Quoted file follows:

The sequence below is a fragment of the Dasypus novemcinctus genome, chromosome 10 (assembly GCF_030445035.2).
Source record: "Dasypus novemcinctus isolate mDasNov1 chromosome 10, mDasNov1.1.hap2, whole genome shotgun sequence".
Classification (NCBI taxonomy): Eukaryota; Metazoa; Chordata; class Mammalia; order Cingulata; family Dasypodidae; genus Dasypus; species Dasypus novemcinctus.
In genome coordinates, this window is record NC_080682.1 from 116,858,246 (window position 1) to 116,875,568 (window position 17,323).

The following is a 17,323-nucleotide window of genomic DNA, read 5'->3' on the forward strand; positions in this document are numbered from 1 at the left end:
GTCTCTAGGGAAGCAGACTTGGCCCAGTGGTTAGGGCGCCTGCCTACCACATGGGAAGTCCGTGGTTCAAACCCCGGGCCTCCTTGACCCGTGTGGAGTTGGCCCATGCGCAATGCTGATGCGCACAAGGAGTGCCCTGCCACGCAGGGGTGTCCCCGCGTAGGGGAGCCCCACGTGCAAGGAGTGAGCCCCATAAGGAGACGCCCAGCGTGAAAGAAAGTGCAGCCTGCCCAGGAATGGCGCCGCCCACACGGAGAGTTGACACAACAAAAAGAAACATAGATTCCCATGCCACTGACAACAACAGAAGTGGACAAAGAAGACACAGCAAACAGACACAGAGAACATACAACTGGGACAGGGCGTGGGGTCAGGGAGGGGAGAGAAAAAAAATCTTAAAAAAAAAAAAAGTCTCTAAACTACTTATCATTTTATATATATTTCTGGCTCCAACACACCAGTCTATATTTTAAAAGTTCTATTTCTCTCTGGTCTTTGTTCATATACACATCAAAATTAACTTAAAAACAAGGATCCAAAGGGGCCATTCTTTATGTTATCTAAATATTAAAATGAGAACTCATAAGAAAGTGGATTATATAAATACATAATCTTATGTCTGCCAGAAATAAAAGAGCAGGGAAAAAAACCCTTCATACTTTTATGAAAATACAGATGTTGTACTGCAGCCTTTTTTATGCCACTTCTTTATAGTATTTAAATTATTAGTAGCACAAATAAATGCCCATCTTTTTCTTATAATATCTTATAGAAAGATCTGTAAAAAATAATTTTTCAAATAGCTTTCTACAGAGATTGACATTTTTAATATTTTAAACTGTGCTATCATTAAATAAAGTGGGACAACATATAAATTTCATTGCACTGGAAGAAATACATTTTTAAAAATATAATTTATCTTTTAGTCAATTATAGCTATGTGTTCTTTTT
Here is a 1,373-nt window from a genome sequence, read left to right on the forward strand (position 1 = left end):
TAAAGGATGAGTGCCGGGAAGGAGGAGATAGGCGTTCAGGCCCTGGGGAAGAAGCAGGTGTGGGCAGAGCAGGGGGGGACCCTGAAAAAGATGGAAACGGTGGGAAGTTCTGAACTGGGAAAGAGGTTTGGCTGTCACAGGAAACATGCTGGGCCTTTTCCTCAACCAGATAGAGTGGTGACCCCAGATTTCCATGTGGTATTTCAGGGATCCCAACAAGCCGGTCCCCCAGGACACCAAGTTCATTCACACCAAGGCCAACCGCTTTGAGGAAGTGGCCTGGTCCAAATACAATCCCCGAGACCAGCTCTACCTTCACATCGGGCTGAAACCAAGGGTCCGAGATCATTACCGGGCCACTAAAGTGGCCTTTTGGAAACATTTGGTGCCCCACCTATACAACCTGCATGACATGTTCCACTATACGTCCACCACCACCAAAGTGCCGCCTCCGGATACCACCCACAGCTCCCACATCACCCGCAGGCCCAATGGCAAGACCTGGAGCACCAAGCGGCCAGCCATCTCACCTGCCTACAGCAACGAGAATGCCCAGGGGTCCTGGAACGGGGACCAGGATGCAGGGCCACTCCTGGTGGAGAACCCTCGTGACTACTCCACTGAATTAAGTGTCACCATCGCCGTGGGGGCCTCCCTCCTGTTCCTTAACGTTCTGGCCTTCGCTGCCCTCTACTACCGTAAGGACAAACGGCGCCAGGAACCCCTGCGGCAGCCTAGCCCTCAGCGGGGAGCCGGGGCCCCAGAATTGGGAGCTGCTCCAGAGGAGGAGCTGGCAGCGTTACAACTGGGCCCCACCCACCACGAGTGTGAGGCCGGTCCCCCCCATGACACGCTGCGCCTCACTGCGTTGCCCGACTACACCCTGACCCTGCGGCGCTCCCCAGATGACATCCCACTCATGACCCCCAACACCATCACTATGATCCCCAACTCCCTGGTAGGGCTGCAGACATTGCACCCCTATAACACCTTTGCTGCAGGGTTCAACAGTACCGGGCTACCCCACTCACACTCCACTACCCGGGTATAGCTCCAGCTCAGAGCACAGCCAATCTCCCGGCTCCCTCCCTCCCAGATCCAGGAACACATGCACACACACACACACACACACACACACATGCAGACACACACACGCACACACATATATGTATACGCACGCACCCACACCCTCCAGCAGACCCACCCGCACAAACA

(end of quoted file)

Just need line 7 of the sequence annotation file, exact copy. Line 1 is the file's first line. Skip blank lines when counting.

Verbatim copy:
Here is a 1,373-nt window from a genome sequence, read left to right on the forward strand (position 1 = left end):